The shell of a Tridacna gigas giant clam on display in a Spanish museum. The species has not been seen in Thai waters for about 100 years.

CAPE PANWA, PHUKET: With the colorful shell of the giant clam highly prized by aquarium owners, the lucrative but illegal trade in the species is causing the population of this marine mollusk to decrease dramatically and experts fear it may become extinct in its natural habitat.

Out of the eight known species of giant clam in the world, five species were once found in Thai waters but two of these are thought to already be extinct, according to researchers at the Phuket Marine Biological Center.

Numbers in the wild have been greatly reduced by extensive over-harvesting for food as well as the aquarium trade. In Thailand, the population of the T. Squamosa species has dramatically decreased with numbers now thought to be less than 1% of the other two species found in Thai waters.

PMBC biologist Kongkiat Kittiwattanawong said giant clam shells are also used as decorative accessories, tableware and even sinks if large enough.

According to Thailand’s Enhancement and Conservation of National Environmental Quality Act, giant clams have been declared a protected wildlife species, with no harvesting, possession or trade allowed.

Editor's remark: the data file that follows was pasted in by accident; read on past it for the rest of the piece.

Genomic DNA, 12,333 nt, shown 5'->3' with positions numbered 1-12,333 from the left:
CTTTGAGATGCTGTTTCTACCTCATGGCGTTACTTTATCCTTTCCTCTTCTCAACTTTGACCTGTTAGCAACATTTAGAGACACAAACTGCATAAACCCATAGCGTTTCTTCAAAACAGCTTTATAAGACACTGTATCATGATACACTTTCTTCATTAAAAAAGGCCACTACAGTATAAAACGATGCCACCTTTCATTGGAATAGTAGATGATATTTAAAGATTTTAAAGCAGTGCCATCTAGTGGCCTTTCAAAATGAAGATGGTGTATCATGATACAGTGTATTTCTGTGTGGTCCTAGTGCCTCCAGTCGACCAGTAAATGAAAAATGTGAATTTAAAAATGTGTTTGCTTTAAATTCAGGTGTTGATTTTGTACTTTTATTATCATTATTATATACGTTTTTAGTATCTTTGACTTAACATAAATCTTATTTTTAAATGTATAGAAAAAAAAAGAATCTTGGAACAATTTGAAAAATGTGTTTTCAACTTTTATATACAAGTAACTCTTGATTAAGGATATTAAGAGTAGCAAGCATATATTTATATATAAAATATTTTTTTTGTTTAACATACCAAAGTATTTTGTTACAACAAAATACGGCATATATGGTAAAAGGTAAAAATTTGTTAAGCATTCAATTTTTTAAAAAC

Giant clams are also listed as an endangered species in the Convention on International Trade in Endangered Species of Wild Fauna and Flora or CITES.

The Giant Clam Rehabilitation Project now underway in Andaman coastal areas is working to preserve and spawn more giant clams, which have both male and female organs present in the same animal.

Yet while the illegal trade in the species continues, it is questionable how far releasing farmed clams into the wild will go to alleviating the problem.

Reference: MCOT

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